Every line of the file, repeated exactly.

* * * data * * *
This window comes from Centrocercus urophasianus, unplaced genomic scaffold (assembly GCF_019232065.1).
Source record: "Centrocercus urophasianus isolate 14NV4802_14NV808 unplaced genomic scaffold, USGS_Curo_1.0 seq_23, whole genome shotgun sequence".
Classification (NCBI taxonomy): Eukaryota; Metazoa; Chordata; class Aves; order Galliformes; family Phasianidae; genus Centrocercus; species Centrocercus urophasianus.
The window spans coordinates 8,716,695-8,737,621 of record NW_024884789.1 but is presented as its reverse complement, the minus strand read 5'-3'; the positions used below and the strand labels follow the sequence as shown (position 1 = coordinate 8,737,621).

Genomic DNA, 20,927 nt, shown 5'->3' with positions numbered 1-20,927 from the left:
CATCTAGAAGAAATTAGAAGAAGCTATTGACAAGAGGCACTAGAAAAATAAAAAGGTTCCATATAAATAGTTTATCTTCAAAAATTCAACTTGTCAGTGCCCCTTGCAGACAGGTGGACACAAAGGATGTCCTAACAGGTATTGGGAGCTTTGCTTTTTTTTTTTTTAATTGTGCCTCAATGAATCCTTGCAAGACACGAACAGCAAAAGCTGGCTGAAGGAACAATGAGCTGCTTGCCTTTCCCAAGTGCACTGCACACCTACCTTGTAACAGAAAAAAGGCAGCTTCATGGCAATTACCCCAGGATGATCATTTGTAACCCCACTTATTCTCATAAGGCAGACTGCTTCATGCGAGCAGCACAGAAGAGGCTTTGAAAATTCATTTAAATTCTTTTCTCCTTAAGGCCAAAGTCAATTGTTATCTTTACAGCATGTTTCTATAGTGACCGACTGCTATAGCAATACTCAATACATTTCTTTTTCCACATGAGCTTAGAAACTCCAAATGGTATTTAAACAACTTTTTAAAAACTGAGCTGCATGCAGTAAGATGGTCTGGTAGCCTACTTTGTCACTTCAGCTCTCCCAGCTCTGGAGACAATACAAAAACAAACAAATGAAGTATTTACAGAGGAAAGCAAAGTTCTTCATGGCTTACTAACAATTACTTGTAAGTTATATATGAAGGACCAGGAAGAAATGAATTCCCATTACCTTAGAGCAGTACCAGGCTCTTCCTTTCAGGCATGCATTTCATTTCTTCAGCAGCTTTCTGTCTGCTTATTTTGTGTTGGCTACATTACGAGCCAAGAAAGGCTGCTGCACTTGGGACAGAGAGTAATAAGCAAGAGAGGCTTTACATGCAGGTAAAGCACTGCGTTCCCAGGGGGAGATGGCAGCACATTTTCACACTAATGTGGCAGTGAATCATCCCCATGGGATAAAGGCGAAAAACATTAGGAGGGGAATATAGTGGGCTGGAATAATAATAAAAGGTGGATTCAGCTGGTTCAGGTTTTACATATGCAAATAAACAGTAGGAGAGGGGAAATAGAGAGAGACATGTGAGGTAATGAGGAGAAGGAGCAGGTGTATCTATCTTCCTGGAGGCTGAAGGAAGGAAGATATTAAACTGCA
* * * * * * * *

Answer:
This window comes from Centrocercus urophasianus, unplaced genomic scaffold (assembly GCF_019232065.1).
Source record: "Centrocercus urophasianus isolate 14NV4802_14NV808 unplaced genomic scaffold, USGS_Curo_1.0 seq_23, whole genome shotgun sequence".
Classification (NCBI taxonomy): Eukaryota; Metazoa; Chordata; class Aves; order Galliformes; family Phasianidae; genus Centrocercus; species Centrocercus urophasianus.
The window spans coordinates 8,716,695-8,737,621 of record NW_024884789.1 but is presented as its reverse complement, the minus strand read 5'-3'; the positions used below and the strand labels follow the sequence as shown (position 1 = coordinate 8,737,621).

Genomic DNA, 20,927 nt, shown 5'->3' with positions numbered 1-20,927 from the left:
CATCTAGAAGAAATTAGAAGAAGCTATTGACAAGAGGCACTAGAAAAATAAAAAGGTTCCATATAAATAGTTTATCTTCAAAAATTCAACTTGTCAGTGCCCCTTGCAGACAGGTGGACACAAAGGATGTCCTAACAGGTATTGGGAGCTTTGCTTTTTTTTTTTTTAATTGTGCCTCAATGAATCCTTGCAAGACACGAACAGCAAAAGCTGGCTGAAGGAACAATGAGCTGCTTGCCTTTCCCAAGTGCACTGCACACCTACCTTGTAACAGAAAAAAGGCAGCTTCATGGCAATTACCCCAGGATGATCATTTGTAACCCCACTTATTCTCATAAGGCAGACTGCTTCATGCGAGCAGCACAGAAGAGGCTTTGAAAATTCATTTAAATTCTTTTCTCCTTAAGGCCAAAGTCAATTGTTATCTTTACAGCATGTTTCTATAGTGACCGACTGCTATAGCAATACTCAATACATTTCTTTTTCCACATGAGCTTAGAAACTCCAAATGGTATTTAAACAACTTTTTAAAAACTGAGCTGCATGCAGTAAGATGGTCTGGTAGCCTACTTTGTCACTTCAGCTCTCCCAGCTCTGGAGACAATACAAAAACAAACAAATGAAGTATTTACAGAGGAAAGCAAAGTTCTTCATGGCTTACTAACAATTACTTGTAAGTTATATATGAAGGACCAGGAAGAAATGAATTCCCATTACCTTAGAGCAGTACCAGGCTCTTCCTTTCAGGCATGCATTTCATTTCTTCAGCAGCTTTCTGTCTGCTTATTTTGTGTTGGCTACATTACGAGCCAAGAAAGGCTGCTGCACTTGGGACAGAGAGTAATAAGCAAGAGAGGCTTTACATGCAGGTAAAGCACTGCGTTCCCAGGGGGAGATGGCAGCACATTTTCACACTAATGTGGCAGTGAATCATCCCCATGGGATAAAGGCGAAAAACATTAGGAGGGGAATATAGTGGGCTGGAATAATAATAAAAGGTGGATTCAGCTGGTTCAGGTTTTACATATGCAAATAAACAGTAGGAGAGGGGAAATAGAGAGAGACATGTGAGGTAATGAGGAGAAGGAGCAGGTGTATCTATCTTCCTGGAGGCTGAAGGAAGGAAGATATTAAACTGCA